As you think about the teams you are part of, do you recognize the conflict avoiders—those who find a way to leave meetings when the conversation gets a little heated? How about those who are overly accommodating when they get pushback on an idea they want to promote and give way to a stronger voice? Who are the team members who always push their ideas through by sheer force, despite the objections of others?
Conflict on teams is reported to be a top concern for those who lead organizations, yet there is another way to see something that, let’s face it, we will never get rid of, and maybe that is a good thing. What if we could use this natural human reaction to differing points of view to make our teams stronger, better, faster to solution-producing ideas?
I have a client we will call Mike, who took on a director role in a tech company and reported to a CTO who used the command-and-control method of management. As products moved through the design and testing phase, this CTO leaned heavily on my client to micromanage daily progress by the design engineers. It was a violation of Mike’s values and natural strengths. He is very much on the relationship-building side of the strengths equation. The CTO had almost no relationship-building strengths but was very task-oriented in his way of seeing the world. They clashed repeatedly. Mike was willing to go to the mat to preserve the good working relationships his team members had with him, and he had confidence they would deliver on time, within budget.
What are you willing to go to the mat for?
What are those elements in your work life that are important enough to endure the discomfort of conflict for? These might be your core life values, your integrity, your family, your mission or purpose. If we approach team members who are locked in verbal battle with this kind of curiosity, we all learn what is truly meaningful to them, and why. We can ask questions like,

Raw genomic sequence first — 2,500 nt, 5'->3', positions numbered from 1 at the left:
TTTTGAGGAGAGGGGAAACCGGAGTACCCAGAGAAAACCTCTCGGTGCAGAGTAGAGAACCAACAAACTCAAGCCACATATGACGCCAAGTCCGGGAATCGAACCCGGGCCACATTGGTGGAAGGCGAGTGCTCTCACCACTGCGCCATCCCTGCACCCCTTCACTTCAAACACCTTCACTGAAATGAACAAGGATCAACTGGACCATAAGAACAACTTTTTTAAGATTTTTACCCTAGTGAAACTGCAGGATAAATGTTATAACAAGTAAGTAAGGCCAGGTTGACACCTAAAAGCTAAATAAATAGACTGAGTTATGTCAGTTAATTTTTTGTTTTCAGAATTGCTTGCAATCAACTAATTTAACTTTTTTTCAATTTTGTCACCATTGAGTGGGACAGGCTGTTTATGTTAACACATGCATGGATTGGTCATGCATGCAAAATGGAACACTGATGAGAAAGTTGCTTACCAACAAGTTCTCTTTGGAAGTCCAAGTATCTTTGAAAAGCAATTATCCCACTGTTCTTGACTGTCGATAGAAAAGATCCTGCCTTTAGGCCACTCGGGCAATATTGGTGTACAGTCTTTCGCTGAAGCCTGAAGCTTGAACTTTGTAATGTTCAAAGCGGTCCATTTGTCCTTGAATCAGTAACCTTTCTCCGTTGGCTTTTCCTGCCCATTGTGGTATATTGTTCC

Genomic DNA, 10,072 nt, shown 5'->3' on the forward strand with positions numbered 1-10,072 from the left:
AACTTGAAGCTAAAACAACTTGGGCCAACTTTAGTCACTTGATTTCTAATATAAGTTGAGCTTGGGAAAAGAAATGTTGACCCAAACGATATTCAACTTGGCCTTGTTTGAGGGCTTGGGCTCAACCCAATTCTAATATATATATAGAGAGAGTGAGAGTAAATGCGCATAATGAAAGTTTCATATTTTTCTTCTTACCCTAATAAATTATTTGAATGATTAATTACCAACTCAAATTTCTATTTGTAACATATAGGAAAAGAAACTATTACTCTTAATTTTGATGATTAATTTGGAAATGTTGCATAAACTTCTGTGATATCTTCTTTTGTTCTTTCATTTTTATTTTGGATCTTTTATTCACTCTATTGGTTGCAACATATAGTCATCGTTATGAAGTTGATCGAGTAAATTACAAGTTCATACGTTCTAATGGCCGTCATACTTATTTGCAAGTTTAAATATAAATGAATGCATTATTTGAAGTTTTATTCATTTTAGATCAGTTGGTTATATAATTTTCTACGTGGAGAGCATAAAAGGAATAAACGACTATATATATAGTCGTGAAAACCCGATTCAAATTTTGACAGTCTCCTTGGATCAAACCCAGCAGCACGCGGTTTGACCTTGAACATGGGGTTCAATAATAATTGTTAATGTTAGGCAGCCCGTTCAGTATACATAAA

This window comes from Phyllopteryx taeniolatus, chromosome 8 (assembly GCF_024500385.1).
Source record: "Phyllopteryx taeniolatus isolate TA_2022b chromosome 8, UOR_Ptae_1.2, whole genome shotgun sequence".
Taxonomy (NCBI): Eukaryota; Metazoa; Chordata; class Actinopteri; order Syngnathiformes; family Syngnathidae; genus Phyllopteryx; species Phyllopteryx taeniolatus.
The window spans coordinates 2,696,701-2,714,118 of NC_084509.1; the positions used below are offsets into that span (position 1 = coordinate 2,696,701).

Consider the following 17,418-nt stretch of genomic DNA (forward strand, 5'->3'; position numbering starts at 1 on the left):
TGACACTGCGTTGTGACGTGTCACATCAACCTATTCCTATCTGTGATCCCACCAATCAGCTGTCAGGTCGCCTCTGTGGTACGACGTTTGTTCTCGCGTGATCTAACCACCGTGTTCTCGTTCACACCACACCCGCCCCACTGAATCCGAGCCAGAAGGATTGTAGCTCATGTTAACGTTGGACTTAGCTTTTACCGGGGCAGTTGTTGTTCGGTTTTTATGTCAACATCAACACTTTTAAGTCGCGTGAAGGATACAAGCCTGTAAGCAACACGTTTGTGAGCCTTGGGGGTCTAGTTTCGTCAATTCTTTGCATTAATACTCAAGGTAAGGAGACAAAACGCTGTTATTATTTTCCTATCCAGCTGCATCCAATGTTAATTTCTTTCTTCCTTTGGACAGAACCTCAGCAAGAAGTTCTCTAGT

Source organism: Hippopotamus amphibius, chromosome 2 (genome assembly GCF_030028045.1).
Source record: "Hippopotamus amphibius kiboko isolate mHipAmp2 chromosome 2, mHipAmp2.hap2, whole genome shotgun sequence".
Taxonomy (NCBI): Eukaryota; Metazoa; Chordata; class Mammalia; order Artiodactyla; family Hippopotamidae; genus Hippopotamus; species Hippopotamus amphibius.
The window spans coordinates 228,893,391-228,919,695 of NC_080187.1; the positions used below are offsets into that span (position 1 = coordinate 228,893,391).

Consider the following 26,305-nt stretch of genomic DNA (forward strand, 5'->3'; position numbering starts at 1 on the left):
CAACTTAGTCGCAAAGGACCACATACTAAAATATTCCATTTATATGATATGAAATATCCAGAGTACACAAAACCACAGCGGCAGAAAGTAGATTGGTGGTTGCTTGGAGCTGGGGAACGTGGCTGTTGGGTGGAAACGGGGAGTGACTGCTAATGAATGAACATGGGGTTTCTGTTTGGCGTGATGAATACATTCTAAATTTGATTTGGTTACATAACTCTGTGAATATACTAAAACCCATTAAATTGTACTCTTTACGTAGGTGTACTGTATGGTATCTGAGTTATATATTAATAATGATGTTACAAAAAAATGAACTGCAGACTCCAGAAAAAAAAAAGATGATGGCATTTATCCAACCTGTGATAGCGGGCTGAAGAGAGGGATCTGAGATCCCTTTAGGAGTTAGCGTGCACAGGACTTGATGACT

“What does this decision represent to you?”
“How do these elements diminish your experience?”
“What is important about this to you?”
“What is it that you need that you feel like you are not getting?”
When we get curious about the needs not being met, or perception of future needs not being met, we can see what the top values of our collaborators are. When we understand each other’s needs and values, we can work out solutions that are a win for everyone.
Most of us stop short of holding on to that curiosity when our buttons get pushed. We make assumptions like, “He is clueless and doesn’t understand the issues,” or “They are trying to manipulate us,” or “They don’t appreciate what I’m trying to do here.” We don’t make these assumptions because we are trying to be difficult, we make them because we assume others must see the world the way we do, and what we see is so obvious to us it MUST be obvious to them.
This is why understanding our strengths can be so valuable to team dynamics. That understanding helps us see first that those on the strategic and executing side of strengths (using Clifton Strengthsfinder from Gallup) think in terms of getting things done, how tasks are moved along. They let us know that there is another way of seeing that is so natural to relationship builders and influencers and that is how any decision will affect relationships.
Just understanding this helps us navigate conversations with a language that can unify all players. Some of the positive things about encountering conflict on our teams:
- We know our people are passionate rather than indifferent
- We learn what their core values are
- Conflict handled well can bring clarity and new ideas for solutions
- Conflict can help us sort through ideas and eliminate those that are not a win for all stakeholders
- Differing opinions can help us prioritize the workload and objectives of our team
Since we know that conflict is going to be a part of any group of humans attempting to collaborate, let’s bring our innate brilliance to having it be a constructive element that helps us all be more clear, more flexible and willing to hold curiosity a bit longer without allowing judgment to take over. To hear a conversation between five executive coaches discuss this, listen to a recent edition of ManagerMondays here.
Teri Johnson is the founding partner for Personal Best Partners, a company that helps business and civic leaders build teams that perform at their fullest potential.